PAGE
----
Price Versus Cost
When making purchasing decisions, we typically look at price rather than at cost. Both are important, but paying the lowest price often ends up costing us more.
Rather than looking at the price of an item, consider the cost of the need it hopes to fulfill. By thinking about paper towels in terms of dollars per spill, instead of dollars per towel, we can see the difference clearly illustrated. Low-cost paper towels are simply not as effective as their more expensive counterparts. Even if one brand is half the price, if you use more than twice as many, they actually cost more. Taking this example even further, the well-informed consumer might splurge for a reusable chamois that is not only more cost effective but also considerably more environmentally friendly.
While paper towels are a simple example, cost comparisons can be used for any purchase where price comparisons are normally done. Many times, the recurring cost of an item comes into play. You might not choose a less expensive printer if you found out that its replacement ink was significantly more expensive than for a competing product. Purchasing a less expensive appliance that was also less energy efficient could end up costing more in a similar manner.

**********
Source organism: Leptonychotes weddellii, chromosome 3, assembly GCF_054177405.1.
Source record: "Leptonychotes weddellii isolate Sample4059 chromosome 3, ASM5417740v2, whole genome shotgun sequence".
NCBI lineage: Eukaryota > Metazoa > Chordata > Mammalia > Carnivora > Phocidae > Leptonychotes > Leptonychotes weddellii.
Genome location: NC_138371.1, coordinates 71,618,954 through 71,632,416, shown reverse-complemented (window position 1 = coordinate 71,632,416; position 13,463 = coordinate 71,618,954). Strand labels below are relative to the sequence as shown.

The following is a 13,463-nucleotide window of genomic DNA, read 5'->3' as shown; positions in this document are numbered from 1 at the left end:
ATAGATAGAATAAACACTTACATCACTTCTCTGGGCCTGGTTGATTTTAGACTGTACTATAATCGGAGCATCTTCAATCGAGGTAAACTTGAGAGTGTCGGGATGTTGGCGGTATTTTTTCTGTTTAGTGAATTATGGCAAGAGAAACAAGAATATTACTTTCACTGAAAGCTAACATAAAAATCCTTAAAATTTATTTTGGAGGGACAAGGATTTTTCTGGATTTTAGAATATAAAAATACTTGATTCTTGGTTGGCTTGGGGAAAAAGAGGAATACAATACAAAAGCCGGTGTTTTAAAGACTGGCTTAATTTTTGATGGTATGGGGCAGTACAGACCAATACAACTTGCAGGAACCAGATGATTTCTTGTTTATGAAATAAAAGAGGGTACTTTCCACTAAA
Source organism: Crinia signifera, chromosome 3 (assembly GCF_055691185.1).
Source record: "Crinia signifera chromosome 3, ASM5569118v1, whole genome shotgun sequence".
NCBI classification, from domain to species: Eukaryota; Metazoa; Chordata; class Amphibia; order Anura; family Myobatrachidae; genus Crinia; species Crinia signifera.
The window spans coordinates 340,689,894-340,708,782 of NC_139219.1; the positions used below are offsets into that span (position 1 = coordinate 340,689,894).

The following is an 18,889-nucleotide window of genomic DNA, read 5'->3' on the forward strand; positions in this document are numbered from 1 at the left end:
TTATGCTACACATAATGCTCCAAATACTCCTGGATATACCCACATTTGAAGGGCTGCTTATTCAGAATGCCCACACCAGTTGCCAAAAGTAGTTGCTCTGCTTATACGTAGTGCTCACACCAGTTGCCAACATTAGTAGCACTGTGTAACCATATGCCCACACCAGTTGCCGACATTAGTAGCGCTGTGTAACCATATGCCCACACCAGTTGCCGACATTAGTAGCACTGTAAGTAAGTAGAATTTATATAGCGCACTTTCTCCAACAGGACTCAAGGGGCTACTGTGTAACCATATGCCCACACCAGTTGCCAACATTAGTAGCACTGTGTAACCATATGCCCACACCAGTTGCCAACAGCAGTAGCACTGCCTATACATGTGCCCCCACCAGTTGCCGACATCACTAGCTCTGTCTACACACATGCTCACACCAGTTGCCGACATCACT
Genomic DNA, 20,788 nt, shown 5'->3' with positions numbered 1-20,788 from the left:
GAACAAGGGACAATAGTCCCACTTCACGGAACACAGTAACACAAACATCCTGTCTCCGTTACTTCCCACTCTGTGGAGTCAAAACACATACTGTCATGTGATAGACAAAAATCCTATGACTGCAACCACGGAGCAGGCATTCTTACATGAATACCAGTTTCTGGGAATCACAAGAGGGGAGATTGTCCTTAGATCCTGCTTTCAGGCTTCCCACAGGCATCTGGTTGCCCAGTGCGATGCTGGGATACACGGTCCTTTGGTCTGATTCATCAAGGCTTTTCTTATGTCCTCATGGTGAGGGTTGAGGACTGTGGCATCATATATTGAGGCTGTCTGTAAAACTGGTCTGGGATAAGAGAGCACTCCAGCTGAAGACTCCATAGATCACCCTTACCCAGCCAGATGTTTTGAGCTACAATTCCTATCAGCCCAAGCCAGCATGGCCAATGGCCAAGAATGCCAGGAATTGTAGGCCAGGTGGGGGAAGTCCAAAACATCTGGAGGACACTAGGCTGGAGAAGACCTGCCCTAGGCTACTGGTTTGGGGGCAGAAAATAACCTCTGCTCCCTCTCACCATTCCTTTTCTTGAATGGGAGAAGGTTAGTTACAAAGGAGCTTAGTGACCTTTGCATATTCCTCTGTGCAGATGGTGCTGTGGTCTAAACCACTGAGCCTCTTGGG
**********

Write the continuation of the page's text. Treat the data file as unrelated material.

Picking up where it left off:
Your analysis might not show that a Mercedes costs less than a Kia, but it will probably show that their costs are much closer than their prices. Paying more for a higher quality item is often a wise investment. At the very least, performing cost comparisons instead of price comparisons will leave you in a better position to make an informed purchasing decision.
Thursday, August 28th, 2008 at 10:45 am